In an amusing action that was posted on Facebook and was covered in the press, the activists placed an array of artistic — and realistic — cut-out goats at an intersection in the town of Jobourg, one of the communities that would be affected by the health and environmental risks of a new nuclear fuel pool. The town gives its name to the famous wild Jobourg goats and has erected a statue in their honor.
Then the goats put out their own statement. It read:
“We nanny and billy goats of Jobourg, claim our right to decide the fate of our land, and affirm today our opposition to the EDF spent fuel storage pool project.
“Piscine Nucléaire Stop recently contacted us to warn us about the disastrous plans of the industrial group in La Hague. After participating in an information meeting organized by the collective – a meeting of an exceptionally high educational level – we decided to organize ourselves and join the fight.
“You are thus witnessing the birth of the first ZAD – Zone À Déchets (Waste Zone ) – on the peninsula, a new bastion of the uprising against waste fuel pools, defended by experienced fighters, tenacious spirits, and hard-headed activists.
“Our dismay and our anger are on a par with the contempt shown by EDF, which obviously did not consider it necessary, or even appropriate, to take us into account in the calculations for their project. Such lack of consideration is a real shame, and an attack on our dignity.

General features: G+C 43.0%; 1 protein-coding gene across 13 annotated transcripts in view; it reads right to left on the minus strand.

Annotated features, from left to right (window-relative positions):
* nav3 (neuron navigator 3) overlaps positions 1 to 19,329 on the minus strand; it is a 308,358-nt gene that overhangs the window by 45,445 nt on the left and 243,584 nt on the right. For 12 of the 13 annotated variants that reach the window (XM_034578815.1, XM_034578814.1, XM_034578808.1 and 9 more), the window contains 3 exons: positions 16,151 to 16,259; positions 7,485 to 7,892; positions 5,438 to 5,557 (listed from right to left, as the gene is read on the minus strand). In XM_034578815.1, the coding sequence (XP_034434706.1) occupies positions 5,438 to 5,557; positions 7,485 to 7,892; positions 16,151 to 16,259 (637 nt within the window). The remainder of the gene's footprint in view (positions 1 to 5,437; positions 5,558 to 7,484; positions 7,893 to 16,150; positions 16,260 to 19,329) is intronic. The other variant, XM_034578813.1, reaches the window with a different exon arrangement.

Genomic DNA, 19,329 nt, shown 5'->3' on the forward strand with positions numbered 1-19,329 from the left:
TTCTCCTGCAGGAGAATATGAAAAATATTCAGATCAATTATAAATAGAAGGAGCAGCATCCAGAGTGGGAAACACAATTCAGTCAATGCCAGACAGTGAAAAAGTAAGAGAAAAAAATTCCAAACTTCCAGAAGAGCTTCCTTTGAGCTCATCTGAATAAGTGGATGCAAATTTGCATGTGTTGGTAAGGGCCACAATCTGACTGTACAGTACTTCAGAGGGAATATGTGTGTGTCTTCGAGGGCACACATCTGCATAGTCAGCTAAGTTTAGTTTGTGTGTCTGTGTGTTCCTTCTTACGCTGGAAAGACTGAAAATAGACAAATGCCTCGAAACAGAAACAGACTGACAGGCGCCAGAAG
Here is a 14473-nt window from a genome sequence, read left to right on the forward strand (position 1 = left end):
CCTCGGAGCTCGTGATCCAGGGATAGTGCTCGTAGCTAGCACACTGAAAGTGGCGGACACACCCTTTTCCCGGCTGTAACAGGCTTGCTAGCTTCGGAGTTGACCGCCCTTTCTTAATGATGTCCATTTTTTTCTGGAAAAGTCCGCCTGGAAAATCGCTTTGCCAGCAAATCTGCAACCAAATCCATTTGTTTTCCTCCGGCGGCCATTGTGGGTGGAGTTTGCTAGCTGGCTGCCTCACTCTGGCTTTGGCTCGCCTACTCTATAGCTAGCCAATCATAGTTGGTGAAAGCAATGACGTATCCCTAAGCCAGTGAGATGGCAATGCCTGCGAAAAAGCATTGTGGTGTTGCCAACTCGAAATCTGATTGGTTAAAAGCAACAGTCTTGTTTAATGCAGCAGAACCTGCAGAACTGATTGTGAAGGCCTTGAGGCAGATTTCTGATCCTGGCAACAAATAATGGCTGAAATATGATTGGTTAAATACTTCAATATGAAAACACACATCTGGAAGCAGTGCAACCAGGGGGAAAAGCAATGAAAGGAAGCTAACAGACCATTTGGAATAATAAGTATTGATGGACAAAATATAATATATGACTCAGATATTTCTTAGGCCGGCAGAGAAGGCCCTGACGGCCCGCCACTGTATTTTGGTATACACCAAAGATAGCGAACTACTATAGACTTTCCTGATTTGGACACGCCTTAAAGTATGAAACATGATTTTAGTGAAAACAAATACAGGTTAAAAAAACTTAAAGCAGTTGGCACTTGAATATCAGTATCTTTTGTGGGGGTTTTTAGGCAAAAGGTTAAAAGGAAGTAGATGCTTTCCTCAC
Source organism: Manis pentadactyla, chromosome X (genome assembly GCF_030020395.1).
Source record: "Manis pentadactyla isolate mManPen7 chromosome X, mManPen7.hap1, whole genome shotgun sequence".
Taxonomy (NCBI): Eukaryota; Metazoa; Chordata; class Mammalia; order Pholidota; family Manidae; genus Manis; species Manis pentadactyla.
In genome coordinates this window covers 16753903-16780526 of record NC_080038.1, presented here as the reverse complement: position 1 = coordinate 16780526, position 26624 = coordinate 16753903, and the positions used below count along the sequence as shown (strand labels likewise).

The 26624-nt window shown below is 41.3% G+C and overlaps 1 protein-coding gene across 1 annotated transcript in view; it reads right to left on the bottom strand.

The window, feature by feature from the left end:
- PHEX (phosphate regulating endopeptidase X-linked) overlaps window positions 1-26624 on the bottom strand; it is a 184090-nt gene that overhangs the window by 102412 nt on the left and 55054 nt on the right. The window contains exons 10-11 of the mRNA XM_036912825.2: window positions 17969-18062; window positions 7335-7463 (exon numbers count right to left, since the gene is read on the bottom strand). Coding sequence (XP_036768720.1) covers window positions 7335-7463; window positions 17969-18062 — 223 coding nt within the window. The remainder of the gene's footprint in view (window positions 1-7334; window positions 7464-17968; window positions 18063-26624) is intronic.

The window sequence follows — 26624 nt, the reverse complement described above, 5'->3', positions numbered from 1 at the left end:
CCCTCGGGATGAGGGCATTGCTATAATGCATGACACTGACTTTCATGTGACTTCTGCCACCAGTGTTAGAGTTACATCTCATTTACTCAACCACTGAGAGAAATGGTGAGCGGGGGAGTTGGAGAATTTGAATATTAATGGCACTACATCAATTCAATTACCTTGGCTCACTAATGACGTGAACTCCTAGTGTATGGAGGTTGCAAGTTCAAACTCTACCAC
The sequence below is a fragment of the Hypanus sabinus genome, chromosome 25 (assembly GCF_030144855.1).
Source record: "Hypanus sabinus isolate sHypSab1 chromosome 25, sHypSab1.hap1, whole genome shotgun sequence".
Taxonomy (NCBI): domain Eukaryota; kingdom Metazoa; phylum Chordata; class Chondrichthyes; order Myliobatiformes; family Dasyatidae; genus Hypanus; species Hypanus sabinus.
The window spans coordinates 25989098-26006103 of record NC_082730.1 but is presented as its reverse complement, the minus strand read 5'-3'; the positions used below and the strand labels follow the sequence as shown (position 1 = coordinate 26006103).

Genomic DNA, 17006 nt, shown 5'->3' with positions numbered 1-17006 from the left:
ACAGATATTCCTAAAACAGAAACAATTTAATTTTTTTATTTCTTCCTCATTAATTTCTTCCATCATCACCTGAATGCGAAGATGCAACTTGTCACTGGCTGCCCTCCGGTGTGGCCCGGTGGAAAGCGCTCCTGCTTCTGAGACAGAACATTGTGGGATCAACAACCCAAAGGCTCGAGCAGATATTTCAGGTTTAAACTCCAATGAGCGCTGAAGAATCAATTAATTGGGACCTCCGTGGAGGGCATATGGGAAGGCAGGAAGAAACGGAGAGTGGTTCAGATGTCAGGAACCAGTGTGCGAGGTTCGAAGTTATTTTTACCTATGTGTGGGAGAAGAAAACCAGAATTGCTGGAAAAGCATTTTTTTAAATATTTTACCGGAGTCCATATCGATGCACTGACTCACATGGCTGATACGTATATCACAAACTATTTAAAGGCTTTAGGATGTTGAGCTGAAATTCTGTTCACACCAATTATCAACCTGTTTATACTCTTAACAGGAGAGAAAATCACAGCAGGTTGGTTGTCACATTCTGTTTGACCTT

“In addition, the latest report from our scientific delegation points out numerous technical and fundamental inconsistencies, and raises worrying environmental prospects. The first concerns the quality of the grass, essential to our health, but also a symbol of our ancestral and even constitutional and therefore inviolable right to graze in peace.
“And what about water quality?
“We have lived on these lands for a long time. We lived on the farms, we were abandoned, we wandered, walked the coast, the cliffs, the meadows.
“We have escaped extinction. We are survivors. We know these lands and every small detail about them. We have nowhere to go, in other words, and you can’t hunt us. We are part of La Hague.
“We have a statue in our likeness on a roundabout in town, called Honeysuckle. It’s almost a canonization!
“The leaders of this industry have made mistakes, and now want us to pay the price. We refuse to be the scapegoats of this garbage operation!”
The goats are not alone, though. Humans continue to rally in town squares and to watchdog the fuel pool threat. And members of the collective are also engaged in opposing French plans to extend the licenses of current reactors and to build new ones with, as they point out, absolutely no consideration of what will happen to the radioactive waste.
“While the question of relaunching a nuclear program and the construction of new EPRs is being discussed, not a word is said about the question of waste,” said Guy Vastel, member of the collective, in an interview with France Bleu.
“The issue is shoved under the carpet, just like the inhabitants of the land where they would stored.”
That land will continue to be defended, by “hard-headed activists” both human and bovine. Vive la résistance!
Linda Pentz Gunter is the international specialist at Beyond Nuclear and writes for and curates Beyond Nuclear International.
Headline photo of Jobourg Fossés goats by Eponimm/Wikimedia Commons.